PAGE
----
are more strict in the household than the blacks. Certain Indians have
a longing for freedom, to go out at night, etc. Some of them do not get
that freedom due to their strict Hindu upbringing. If makes them dissatisfied
with life, depressed. Alcoholism and marijuana addiction is another cause
Swami Aksharananda runs AYUPSA: a National Centre for Suicide Prevention.
He sponsors a national health program which attempts to eradicate the
prevalence of suicide among the Hindu community. He does this by holding
seminars, making press releases and going into the villages for direct
contact with the Hindu people, particularly the youths.
Jailhouse preacher: Bharat Kissoon is a Hindu activist and retired
economist who ministers to the Hindu inmates in the Georgetown prison every Sunday.
He told me, “I was drawn to this work because of the particular case of
a Hindu prisoner in Trinidad, Dole Chadee, who was hanged last year. The day
before he was hanged he longed for a pundit to do his final rites. He
could not find any Hindu who was willing to go. to the prison and, therefore,
he had no choice but to resort to a Christian pastor.”
There is a famous story here, that of Salim Yaseen, a condemned prisoner
who was about to he hanged on the 12th
of September 1999. He allegedly told Bharat that before leaving
he wanted to hear the Hanuman Chalesa, a traditional scripture in praise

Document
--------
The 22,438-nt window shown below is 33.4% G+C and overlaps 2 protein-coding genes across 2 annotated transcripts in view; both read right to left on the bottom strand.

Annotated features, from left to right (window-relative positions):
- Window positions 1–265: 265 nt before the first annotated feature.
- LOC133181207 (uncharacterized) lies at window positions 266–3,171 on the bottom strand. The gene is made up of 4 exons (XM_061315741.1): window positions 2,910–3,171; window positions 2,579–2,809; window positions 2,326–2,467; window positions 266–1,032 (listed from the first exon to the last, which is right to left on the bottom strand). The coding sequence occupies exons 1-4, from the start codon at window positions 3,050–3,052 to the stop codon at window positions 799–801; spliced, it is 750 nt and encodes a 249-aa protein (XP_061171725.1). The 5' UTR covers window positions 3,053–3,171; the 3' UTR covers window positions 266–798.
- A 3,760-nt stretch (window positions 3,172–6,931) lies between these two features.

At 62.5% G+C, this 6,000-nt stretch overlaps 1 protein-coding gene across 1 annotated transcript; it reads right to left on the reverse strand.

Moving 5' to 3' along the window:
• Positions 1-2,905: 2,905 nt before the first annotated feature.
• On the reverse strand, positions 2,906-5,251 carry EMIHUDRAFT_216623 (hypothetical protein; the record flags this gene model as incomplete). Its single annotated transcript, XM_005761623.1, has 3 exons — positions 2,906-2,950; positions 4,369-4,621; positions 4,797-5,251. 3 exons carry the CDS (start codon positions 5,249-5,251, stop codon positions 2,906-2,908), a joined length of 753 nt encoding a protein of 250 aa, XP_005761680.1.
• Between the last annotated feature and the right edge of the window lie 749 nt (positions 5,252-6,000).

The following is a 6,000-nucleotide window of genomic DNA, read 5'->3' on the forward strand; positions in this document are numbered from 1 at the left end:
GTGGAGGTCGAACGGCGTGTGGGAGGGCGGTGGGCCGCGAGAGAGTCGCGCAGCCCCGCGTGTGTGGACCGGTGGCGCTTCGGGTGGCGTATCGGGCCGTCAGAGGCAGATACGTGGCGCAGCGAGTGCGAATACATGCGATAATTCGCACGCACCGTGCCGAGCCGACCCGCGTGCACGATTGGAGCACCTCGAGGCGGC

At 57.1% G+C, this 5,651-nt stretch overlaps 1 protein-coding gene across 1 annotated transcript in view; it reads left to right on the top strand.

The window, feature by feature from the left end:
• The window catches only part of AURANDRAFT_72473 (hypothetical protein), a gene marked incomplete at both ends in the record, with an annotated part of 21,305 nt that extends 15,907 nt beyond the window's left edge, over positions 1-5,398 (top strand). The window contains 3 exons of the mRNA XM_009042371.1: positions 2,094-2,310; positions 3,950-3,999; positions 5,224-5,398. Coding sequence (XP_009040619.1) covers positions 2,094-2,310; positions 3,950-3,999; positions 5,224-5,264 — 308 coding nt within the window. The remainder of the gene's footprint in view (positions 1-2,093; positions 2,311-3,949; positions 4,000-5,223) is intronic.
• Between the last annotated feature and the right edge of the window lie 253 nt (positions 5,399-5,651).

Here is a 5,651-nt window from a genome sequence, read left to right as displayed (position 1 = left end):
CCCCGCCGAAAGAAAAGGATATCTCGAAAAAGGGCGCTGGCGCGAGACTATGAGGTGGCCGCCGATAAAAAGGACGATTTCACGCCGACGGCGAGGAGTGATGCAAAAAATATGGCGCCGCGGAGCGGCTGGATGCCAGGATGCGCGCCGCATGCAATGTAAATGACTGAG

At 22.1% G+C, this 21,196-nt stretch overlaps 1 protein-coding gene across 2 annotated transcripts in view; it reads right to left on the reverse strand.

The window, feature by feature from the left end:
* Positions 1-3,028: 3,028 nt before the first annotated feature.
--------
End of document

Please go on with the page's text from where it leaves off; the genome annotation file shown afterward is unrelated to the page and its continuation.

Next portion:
of Lord Hanuman. He got his wish, and he was not hanged due to a legal
loophole. Now, according to Bharat, “all prisoners want to hear the Hanuman
Connections with India: The Surinamese I spoke
with said they don’t think that Hindus ‘in India even know there are Hindus
living in Suriname. They could not recall
any visit by a major Hindu leader, nor recount any significant assistance
received from India in any way.
A few swamis have come to Guyana. Early ones, such as
Swami Chinmayananda and Rishi Ram, came in the 1960s and helped develop
Hinduism. But those coming today, said Pundit Persaud, “do not stay and
assist us in developing Hinduism. They come to talk about yoga and meditation
only.” In Trinidad, travel agencies often advertise “journey back
to your roots” programs to India. In Guyana and Suriname there are greater economic
restraints, and those who, have the money to travel use it to emigrate.
The future: Both countries have suffered from the chronic
brain drain and seem to be perpetually entangled in the politics of racial
and religious division. Both countries are relatively poor, but the people
do not want to be labeled as such. They feel ashamed when people from
the outside boldly come to, visit, analyze and recommend solutions for
their assumedly insufficient social and economic existence. They are content
with living very simple lives, not caring whether or not they have a cell
phone or a computer. Dharma dictates daily how they should act. The jhandis
flying proudly before every Hindu home, rich or poor, are their own statement
of identity. From cower roaming the roads freely in Guyana, to pundits walking miles
to puja service, I believe Hinduism, though simple, will never die in
this part of South America.